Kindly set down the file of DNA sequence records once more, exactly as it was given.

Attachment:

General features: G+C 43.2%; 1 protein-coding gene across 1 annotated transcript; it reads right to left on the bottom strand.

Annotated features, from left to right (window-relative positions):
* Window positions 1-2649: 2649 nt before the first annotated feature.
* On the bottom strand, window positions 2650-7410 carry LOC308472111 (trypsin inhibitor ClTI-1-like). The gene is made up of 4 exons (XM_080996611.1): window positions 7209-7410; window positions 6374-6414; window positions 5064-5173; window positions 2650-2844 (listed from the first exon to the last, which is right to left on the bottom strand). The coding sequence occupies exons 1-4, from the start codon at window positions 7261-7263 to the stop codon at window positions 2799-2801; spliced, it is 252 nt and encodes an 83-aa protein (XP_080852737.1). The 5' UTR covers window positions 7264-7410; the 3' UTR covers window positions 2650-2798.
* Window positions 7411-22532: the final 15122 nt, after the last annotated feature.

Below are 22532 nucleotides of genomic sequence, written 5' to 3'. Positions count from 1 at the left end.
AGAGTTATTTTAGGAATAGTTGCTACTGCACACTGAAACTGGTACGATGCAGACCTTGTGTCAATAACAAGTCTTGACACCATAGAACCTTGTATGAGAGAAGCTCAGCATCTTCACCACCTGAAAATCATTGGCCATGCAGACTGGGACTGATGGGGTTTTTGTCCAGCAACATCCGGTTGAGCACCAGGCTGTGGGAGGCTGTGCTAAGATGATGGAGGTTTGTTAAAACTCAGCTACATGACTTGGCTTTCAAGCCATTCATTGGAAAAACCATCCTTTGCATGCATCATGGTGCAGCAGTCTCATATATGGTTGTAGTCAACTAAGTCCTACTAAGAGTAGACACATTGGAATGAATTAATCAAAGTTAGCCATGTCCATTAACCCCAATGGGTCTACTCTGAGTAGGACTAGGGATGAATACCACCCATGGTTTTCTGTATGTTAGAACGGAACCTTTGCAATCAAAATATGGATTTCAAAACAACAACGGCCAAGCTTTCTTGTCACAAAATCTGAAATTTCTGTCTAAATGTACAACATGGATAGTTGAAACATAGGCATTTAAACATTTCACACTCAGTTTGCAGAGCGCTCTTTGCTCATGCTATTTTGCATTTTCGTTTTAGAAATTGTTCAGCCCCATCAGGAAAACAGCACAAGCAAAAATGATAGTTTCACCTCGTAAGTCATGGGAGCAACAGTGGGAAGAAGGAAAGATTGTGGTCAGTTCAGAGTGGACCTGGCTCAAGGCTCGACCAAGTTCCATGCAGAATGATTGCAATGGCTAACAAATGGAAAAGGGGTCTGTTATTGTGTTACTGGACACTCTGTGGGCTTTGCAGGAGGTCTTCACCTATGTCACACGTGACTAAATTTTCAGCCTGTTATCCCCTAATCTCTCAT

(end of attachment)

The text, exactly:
General features: G+C 43.2%; 1 protein-coding gene across 1 annotated transcript; it reads right to left on the bottom strand.

Annotated features, from left to right (window-relative positions):
* Window positions 1-2649: 2649 nt before the first annotated feature.
* On the bottom strand, window positions 2650-7410 carry LOC308472111 (trypsin inhibitor ClTI-1-like). The gene is made up of 4 exons (XM_080996611.1): window positions 7209-7410; window positions 6374-6414; window positions 5064-5173; window positions 2650-2844 (listed from the first exon to the last, which is right to left on the bottom strand). The coding sequence occupies exons 1-4, from the start codon at window positions 7261-7263 to the stop codon at window positions 2799-2801; spliced, it is 252 nt and encodes an 83-aa protein (XP_080852737.1). The 5' UTR covers window positions 7264-7410; the 3' UTR covers window positions 2650-2798.
* Window positions 7411-22532: the final 15122 nt, after the last annotated feature.

Below are 22532 nucleotides of genomic sequence, written 5' to 3'. Positions count from 1 at the left end.
AGAGTTATTTTAGGAATAGTTGCTACTGCACACTGAAACTGGTACGATGCAGACCTTGTGTCAATAACAAGTCTTGACACCATAGAACCTTGTATGAGAGAAGCTCAGCATCTTCACCACCTGAAAATCATTGGCCATGCAGACTGGGACTGATGGGGTTTTTGTCCAGCAACATCCGGTTGAGCACCAGGCTGTGGGAGGCTGTGCTAAGATGATGGAGGTTTGTTAAAACTCAGCTACATGACTTGGCTTTCAAGCCATTCATTGGAAAAACCATCCTTTGCATGCATCATGGTGCAGCAGTCTCATATATGGTTGTAGTCAACTAAGTCCTACTAAGAGTAGACACATTGGAATGAATTAATCAAAGTTAGCCATGTCCATTAACCCCAATGGGTCTACTCTGAGTAGGACTAGGGATGAATACCACCCATGGTTTTCTGTATGTTAGAACGGAACCTTTGCAATCAAAATATGGATTTCAAAACAACAACGGCCAAGCTTTCTTGTCACAAAATCTGAAATTTCTGTCTAAATGTACAACATGGATAGTTGAAACATAGGCATTTAAACATTTCACACTCAGTTTGCAGAGCGCTCTTTGCTCATGCTATTTTGCATTTTCGTTTTAGAAATTGTTCAGCCCCATCAGGAAAACAGCACAAGCAAAAATGATAGTTTCACCTCGTAAGTCATGGGAGCAACAGTGGGAAGAAGGAAAGATTGTGGTCAGTTCAGAGTGGACCTGGCTCAAGGCTCGACCAAGTTCCATGCAGAATGATTGCAATGGCTAACAAATGGAAAAGGGGTCTGTTATTGTGTTACTGGACACTCTGTGGGCTTTGCAGGAGGTCTTCACCTATGTCACACGTGACTAAATTTTCAGCCTGTTATCCCCTAATCTCTCAT